The above preview is unformatted text

This student written piece of work is one of many that can be found in our AS and A Level Exchange, Transport & Reproduction section.

Found what you're looking for?

  • Start learning 29% faster today
  • 150,000+ documents available
  • Just £6.99 a month

Not the one? Search for your essay title...
  • Join over 1.2 million students every month
  • Accelerate your learning by 29%
  • Unlimited access from just £6.99 per month

See related essaysSee related essays

Related AS and A Level Exchange, Transport & Reproduction essays

  1. Marked by a teacher

    Investigate the water potential of celeriac.

    5 star(s)

    As I have said above, the length of time will be a second constant factor throughout the experiment. We will carry out the experiment for 15 minutes. For example, if test tube C had a time limit of 10 minutes and test tube D had a time limit of 15

  2. Marked by a teacher

    Osmosis. Aim: To find the molarity of potato tubers cell sap. BIOLOGICAL ...

    4 star(s)

    I noticed that there was a decrease in the mass of the potato strips for the glucose solutions of 1 molar, 0.75 molar and 0.50 molar. This is because the solution was more concentrated than the cell sap of the potato cells and therefore free water moved into the solution

  1. Marked by a teacher

    Determining the Water Potential of Sweet Potato Tissue

    4 star(s)

    So the fixed variables are: 1. Volume 2. Time left in solution 3. Temperature 4. Morality 5. Same vegetable used 6. Surface area In this investigation, I am going to calculate ? of the solution inside the cells by working out the molarity of the solution.

  2. To find out the factors affecting the refractive index of liquid by using different ...

    In this case I have to use distilled water, but not tap water, because tap water will have impurity inside, which can change the refractive index. Result for pilot test I have measured the following (refer to the diagram in P.7): - Height between the light source and the horizontal surface of the solution (h)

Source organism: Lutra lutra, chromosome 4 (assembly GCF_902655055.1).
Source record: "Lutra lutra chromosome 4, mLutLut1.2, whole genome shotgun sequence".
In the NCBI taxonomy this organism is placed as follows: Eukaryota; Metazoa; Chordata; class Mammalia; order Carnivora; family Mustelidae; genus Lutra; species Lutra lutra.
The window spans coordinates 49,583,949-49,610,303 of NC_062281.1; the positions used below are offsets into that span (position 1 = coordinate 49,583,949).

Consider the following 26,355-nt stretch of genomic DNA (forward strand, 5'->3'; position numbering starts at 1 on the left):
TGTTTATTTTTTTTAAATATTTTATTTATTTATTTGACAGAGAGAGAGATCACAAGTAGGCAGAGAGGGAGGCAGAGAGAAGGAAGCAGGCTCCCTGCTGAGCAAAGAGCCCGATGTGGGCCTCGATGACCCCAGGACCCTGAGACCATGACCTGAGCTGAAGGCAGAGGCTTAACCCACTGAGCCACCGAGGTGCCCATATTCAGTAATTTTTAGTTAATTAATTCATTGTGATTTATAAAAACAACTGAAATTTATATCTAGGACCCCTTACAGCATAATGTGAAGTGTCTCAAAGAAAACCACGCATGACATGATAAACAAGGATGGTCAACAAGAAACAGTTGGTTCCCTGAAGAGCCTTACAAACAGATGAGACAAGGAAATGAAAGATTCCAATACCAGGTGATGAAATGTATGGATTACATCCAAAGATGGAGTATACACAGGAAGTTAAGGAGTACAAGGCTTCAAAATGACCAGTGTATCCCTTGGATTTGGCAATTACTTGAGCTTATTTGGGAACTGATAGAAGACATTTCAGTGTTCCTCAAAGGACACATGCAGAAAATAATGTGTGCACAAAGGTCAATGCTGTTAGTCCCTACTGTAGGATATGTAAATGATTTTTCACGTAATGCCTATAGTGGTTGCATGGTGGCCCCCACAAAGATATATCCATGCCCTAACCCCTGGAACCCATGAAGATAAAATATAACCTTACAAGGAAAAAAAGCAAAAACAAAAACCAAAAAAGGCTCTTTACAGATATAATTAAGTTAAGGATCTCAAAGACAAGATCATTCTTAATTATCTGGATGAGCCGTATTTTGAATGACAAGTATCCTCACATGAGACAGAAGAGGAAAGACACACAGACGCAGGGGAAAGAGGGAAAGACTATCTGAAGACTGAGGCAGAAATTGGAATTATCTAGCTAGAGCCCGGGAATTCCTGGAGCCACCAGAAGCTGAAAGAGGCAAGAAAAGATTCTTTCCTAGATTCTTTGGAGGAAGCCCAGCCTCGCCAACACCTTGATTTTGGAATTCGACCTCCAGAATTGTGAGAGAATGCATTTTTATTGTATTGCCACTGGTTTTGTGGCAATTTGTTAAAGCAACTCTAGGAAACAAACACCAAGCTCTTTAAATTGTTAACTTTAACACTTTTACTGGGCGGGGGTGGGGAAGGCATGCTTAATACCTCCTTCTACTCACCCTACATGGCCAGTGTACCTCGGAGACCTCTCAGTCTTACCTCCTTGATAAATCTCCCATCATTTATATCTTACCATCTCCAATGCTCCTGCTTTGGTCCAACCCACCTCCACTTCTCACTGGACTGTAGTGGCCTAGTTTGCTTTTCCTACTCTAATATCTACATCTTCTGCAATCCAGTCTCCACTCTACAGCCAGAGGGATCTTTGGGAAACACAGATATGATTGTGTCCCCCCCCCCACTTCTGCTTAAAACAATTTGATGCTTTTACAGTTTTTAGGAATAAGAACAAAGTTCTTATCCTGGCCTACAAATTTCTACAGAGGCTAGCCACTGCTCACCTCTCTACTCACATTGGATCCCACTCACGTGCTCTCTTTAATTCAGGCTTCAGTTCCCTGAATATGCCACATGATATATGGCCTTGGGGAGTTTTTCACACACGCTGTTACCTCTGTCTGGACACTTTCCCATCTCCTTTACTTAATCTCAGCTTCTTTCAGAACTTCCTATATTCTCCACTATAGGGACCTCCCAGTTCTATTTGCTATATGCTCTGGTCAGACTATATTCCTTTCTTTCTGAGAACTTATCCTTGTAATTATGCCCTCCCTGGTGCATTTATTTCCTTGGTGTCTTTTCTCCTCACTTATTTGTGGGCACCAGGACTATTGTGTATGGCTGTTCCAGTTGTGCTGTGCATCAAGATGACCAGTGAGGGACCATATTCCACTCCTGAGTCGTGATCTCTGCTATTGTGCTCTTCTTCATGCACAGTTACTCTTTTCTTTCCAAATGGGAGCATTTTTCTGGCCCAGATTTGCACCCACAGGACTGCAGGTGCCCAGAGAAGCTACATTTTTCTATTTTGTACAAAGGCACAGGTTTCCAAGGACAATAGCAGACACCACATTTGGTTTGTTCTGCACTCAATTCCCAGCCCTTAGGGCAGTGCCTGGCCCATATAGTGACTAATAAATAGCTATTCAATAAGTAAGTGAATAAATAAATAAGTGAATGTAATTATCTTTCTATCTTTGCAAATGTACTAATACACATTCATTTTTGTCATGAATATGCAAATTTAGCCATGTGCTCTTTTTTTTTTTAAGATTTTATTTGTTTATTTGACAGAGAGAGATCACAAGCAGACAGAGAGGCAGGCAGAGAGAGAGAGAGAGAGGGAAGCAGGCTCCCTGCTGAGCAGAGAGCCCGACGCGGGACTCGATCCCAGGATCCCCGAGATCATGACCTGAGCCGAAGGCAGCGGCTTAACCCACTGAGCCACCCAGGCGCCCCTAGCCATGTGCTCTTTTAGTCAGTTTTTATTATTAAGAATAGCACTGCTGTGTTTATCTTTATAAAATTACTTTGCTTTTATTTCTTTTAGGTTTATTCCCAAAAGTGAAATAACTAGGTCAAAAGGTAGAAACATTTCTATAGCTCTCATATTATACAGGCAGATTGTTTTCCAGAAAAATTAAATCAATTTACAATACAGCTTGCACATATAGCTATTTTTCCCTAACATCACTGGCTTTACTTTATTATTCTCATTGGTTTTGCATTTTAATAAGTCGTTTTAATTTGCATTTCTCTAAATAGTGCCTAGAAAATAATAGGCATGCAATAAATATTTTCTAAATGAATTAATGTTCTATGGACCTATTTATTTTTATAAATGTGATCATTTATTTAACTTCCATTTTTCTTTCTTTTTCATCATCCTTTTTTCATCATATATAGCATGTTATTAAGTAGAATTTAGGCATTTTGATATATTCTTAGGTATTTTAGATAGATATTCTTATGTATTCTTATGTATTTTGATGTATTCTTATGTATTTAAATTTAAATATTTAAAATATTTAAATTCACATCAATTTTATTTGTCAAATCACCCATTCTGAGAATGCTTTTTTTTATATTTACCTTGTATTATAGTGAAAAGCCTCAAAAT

1. Investigation on Osmosis using a potato.

    large potato * Calliper - to measure the length and radius of each potato cylinder * Test tube rack * 11 test tubes. * Tissues- to wipe off any excess water off of the potato cylinders. 2. Use the cork borer to bore the core of the large potato.

  2. Investigating osmosis on swede cells.

    -1800 0.65 -1980 0.7 -2180 0.75 -2370 0.8 -2580 0.85 -2790 0.9 -3000 0.95 -3250 1.0 -3500 Tables to show the percentage change of the mass and length of swede chips in varying concentrations: Mass Percentage Change (%): Concentration (M): Percentage Change (%)

  1. Osmosis In Potatoes.

    Graph 2 shows the average change in length. Basically, the pattern is the same as average weight loss in graph 1. It shows how osmosis is affected by different concentrations. Method After having done our preliminary work, we knew exactly which measurements we needed to use in order to obtain the correct sort of results.

  2. Investigating Water Potential Of Potatoes.

    As water molecules continue to move from beaker to funnel a hydrostatic pressure develops in the latter. The head of pressure, which can be developed by a solution when permitted to take up water by osmosis, is known as osmotic pressure.

  • Over 160,000 pieces
    of student written work
  • Annotated by
    experienced teachers
  • Ideas and feedback to
    improve your own work